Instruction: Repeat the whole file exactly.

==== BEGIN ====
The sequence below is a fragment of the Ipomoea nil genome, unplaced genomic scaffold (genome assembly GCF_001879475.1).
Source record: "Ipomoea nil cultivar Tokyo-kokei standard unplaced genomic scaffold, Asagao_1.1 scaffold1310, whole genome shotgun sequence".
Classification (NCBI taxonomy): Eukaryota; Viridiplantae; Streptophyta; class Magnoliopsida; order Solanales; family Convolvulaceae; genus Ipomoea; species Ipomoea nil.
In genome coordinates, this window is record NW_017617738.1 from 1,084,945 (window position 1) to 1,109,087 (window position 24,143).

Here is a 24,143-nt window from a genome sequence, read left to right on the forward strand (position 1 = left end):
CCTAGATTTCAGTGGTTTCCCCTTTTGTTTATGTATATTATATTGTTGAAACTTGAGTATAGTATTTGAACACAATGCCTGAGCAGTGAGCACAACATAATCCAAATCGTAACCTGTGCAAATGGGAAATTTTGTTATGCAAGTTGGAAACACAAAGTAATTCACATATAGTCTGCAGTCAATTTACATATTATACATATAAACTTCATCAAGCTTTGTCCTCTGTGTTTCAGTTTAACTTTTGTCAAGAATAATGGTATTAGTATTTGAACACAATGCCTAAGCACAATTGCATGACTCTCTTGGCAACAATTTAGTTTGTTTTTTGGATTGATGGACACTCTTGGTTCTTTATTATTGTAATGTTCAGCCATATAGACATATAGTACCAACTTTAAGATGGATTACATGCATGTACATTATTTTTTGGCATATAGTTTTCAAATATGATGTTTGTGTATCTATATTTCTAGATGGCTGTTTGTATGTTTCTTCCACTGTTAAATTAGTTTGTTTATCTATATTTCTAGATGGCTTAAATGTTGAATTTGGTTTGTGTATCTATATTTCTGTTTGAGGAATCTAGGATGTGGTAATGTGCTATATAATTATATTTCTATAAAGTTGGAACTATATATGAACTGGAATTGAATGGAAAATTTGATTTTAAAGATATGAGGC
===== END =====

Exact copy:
The sequence below is a fragment of the Ipomoea nil genome, unplaced genomic scaffold (genome assembly GCF_001879475.1).
Source record: "Ipomoea nil cultivar Tokyo-kokei standard unplaced genomic scaffold, Asagao_1.1 scaffold1310, whole genome shotgun sequence".
Classification (NCBI taxonomy): Eukaryota; Viridiplantae; Streptophyta; class Magnoliopsida; order Solanales; family Convolvulaceae; genus Ipomoea; species Ipomoea nil.
In genome coordinates, this window is record NW_017617738.1 from 1,084,945 (window position 1) to 1,109,087 (window position 24,143).

Here is a 24,143-nt window from a genome sequence, read left to right on the forward strand (position 1 = left end):
CCTAGATTTCAGTGGTTTCCCCTTTTGTTTATGTATATTATATTGTTGAAACTTGAGTATAGTATTTGAACACAATGCCTGAGCAGTGAGCACAACATAATCCAAATCGTAACCTGTGCAAATGGGAAATTTTGTTATGCAAGTTGGAAACACAAAGTAATTCACATATAGTCTGCAGTCAATTTACATATTATACATATAAACTTCATCAAGCTTTGTCCTCTGTGTTTCAGTTTAACTTTTGTCAAGAATAATGGTATTAGTATTTGAACACAATGCCTAAGCACAATTGCATGACTCTCTTGGCAACAATTTAGTTTGTTTTTTGGATTGATGGACACTCTTGGTTCTTTATTATTGTAATGTTCAGCCATATAGACATATAGTACCAACTTTAAGATGGATTACATGCATGTACATTATTTTTTGGCATATAGTTTTCAAATATGATGTTTGTGTATCTATATTTCTAGATGGCTGTTTGTATGTTTCTTCCACTGTTAAATTAGTTTGTTTATCTATATTTCTAGATGGCTTAAATGTTGAATTTGGTTTGTGTATCTATATTTCTGTTTGAGGAATCTAGGATGTGGTAATGTGCTATATAATTATATTTCTATAAAGTTGGAACTATATATGAACTGGAATTGAATGGAAAATTTGATTTTAAAGATATGAGGC